Venus in Vietnam provokes comment

Venus in Vietnam provokes comment

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Goethe Institut Vietnam
Nguyen Nghia Cuong - Venus
A recent visitor to the Venus in Vietnam exhibition sent the Goethe Institut some slightly provocative and very thoughtful comments about the exhibition, and especially about the work of Nguyen Nghia Cuong, and Grapevine has been asked to post the comments here.

Please share your thoughts in the Comment section at the bottom of this post.
You can also read a review of the exhibition by Ilza, one of Grapevine’s regular commentators.
The exhibition runs only until 14 Oct 2012 (this Sunday).


All of the women on Nguyen Nghia Cuong’s boxes provoke the insistent question: what is happening to Vietnamese women – and indeed to women all over the world. What are we and what are we accepting to be?

Colorfully wiggling on the side of a cardboard box, Venus 18 is literally the embodiment of capability. Her limbs are machines churning out wonderful foodstuffs and her pussy is smiling invitingly among it all. “Beautiful and clean” says the writing on her stomach, she is everything a young woman is supposed to be, serving everything a woman should serve – but she has no mouth, no voice, her face is a pale void with large staring eyes, not understanding what is happening to her or what is going on. Venus 18 in only one of the women on Nguyen Nghia Cuong’s boxes, but like all of them she provokes the eyes and the mind with the insistent question of what is happening to Vietnamese women – and indeed to women all over the world. What are we and what are we accepting to be?

I did feel a kind of disappointment when I realized this “Venus in Vietnam” exhibition is the works of only men. Two seconds into the exhibition this is no longer relevant.

Perhaps it’s the fascist in me, but I did feel a kind of disappointment when I realized this “Venus in Vietnam” exhibition is the works of only men. Two seconds into the exhibition this is no longer relevant. A powerful queen spreads her legs in dance and lust on a box of Danish Buttercookies, a fat contorted woman in a tight, striped skirt dances in mysterious elegance on a whisky-box, bulging legs clad in fish-net stockings happily spread to showcase the provocative accessibility of her sun-ray pussy, her breasts flapping in the wind, strength and sex and womanhood oozing from the mundane background of an empty cardboard box.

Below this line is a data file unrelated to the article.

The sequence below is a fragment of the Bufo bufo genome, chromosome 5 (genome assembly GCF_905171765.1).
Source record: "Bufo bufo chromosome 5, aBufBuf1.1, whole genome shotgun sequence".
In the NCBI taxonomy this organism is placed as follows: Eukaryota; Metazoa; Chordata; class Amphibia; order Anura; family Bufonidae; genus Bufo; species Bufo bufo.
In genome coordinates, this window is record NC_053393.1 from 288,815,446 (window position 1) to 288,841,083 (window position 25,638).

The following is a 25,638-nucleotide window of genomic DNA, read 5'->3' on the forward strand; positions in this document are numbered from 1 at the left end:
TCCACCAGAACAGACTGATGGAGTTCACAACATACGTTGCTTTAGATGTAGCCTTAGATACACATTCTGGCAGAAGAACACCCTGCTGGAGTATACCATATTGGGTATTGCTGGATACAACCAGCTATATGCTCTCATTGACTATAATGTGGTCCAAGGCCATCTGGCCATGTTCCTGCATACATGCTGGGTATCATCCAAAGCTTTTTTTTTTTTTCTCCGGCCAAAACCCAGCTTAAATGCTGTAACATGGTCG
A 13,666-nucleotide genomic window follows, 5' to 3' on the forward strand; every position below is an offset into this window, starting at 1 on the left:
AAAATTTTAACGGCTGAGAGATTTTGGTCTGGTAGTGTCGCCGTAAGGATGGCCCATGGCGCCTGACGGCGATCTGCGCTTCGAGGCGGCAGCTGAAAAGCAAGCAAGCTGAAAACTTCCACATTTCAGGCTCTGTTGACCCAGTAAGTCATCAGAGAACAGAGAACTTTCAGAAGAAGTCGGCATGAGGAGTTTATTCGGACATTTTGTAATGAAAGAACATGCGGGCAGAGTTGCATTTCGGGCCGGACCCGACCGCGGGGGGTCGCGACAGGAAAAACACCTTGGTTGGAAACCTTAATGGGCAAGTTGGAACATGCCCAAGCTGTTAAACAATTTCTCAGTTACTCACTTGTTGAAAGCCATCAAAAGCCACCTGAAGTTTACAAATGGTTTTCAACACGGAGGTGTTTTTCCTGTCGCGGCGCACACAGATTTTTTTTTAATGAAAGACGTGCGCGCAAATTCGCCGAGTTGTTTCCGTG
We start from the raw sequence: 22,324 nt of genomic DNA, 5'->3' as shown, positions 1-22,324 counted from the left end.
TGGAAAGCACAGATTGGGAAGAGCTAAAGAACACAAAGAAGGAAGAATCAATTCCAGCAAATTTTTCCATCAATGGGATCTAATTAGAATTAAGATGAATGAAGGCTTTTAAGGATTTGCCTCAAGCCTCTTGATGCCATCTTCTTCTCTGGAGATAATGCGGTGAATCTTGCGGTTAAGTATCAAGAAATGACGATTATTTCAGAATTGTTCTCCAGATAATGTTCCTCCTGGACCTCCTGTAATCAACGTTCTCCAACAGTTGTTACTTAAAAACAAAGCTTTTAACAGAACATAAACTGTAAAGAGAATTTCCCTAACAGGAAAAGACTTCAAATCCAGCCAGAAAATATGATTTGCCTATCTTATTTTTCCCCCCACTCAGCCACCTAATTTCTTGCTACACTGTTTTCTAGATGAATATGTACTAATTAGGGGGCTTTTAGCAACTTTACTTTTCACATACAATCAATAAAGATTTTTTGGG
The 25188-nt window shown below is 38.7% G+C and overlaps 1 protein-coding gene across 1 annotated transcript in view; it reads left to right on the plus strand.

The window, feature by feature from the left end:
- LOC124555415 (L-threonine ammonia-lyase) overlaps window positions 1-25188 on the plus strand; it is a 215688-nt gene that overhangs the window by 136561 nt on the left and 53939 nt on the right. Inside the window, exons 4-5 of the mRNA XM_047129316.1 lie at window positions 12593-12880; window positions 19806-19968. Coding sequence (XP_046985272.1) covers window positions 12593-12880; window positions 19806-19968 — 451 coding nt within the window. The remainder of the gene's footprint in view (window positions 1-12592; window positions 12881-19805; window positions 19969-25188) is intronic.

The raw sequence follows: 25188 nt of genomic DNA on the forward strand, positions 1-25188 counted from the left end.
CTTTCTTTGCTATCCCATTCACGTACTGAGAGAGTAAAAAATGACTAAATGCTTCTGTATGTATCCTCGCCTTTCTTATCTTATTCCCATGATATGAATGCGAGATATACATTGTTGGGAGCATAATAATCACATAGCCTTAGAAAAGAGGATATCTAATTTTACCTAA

This is an exhibition that demands a lot of its audience. You have to be able to look a pussy in the eye in order to spend enough time with Cuong’s art to smile at his fabulous imagination and grasp the many layers of thought that created these only on the surface simple works. The box from the cake his wife and daughter gave him for his birthday is now a woman of volume; her generous body displaying the whipped cream delights of her breasts, her nipples ripe red strawberries, her legs inviting and open – and still this empty, question mark stare: who am I – what am I???

Some explanations might help the audience, including the Vietnamese (at least the females..). “2 liters” is some of the text left visible on a box and Coung tells me this is slang for the price of a prostitute, 2 liters being 200.000 vnd. And so changes the meaning of the angel adorning another box, her delicate body and pretty face carried by wings in pale, virginal blue, her sex adorned only with the original writing on the box. “3.2 liters”. Everything has a price.

There are not many men on Cuong’s boxes. One is also an angel, flapping his wings to steal a kiss from one of the strong female figures; a gargantuan, beautiful woman thrice his size. An awesome looking woman on all fours, her huge breasts freely dangling with gravity, carries a small man on her back. “That’s me” says Coung happily and points to the man; his small tender body without distinctions apart from his merrily rigid penis pointing its red tip to the heavens. The woman seems to be paying both him and his obvious happiness no mind, just crawling on as she pleases, tossing her flaming red hair to the wind.

The playful imagination expressing these statements, the strange beauty of fat limbs and contorted bodies, speak volumes to me and makes me ask what woman am I – were I to paint myself on the empty traces of consumerism, would my mouth be silent, would my stare be blank or would I dare to be dancing and dangling, carrying my love on the strength that I believe has been given me? Or am I the Karaoke Venus, the box that greets the visitors as they enter the room, with her loudspeaker breasts and processor hair, her entire body transformed into an entertainment machine, her hairy black pussy marked clearly for easy access against the whiteness of her cardboard skin? And would I wear the pricetag of the apparent angel, or would I like Karaoke Venus need to wear my pussy right next to a grinning skull? And who would actually be in danger; the entertainment-user or me? Cuong’s abundant pussies manage to provoke me deeply about the fate of my gender, the core of my sex. Because yes goddammit, we are pushed and programmed and painted and shaped like colorful boxes produced by the millions. But when it comes down to it, every woman has her price, her dance, her stance. And what shall be mine?

– Anna Pia Hudtloff

Goethe Institut Vietnam
Goethe-Institut Hanoi
56-58 Nguyễn Thái Học
Ba Đình, Hà Nội
Tel.: +84 4 37342251
Fax: +84 4 37342254
[email protected]

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  1. Thanks Anna for a great opinion piece plus sharing some of the artist’s very pertinent comments about his women. I was in the middle of writing my own opinion piece when I came across yours and have stopped for a bit of a re-appraisal.

    Your last paragraph is beautifully provocative.

    Much appreciated and as nicely earthy as Cuong’s intent

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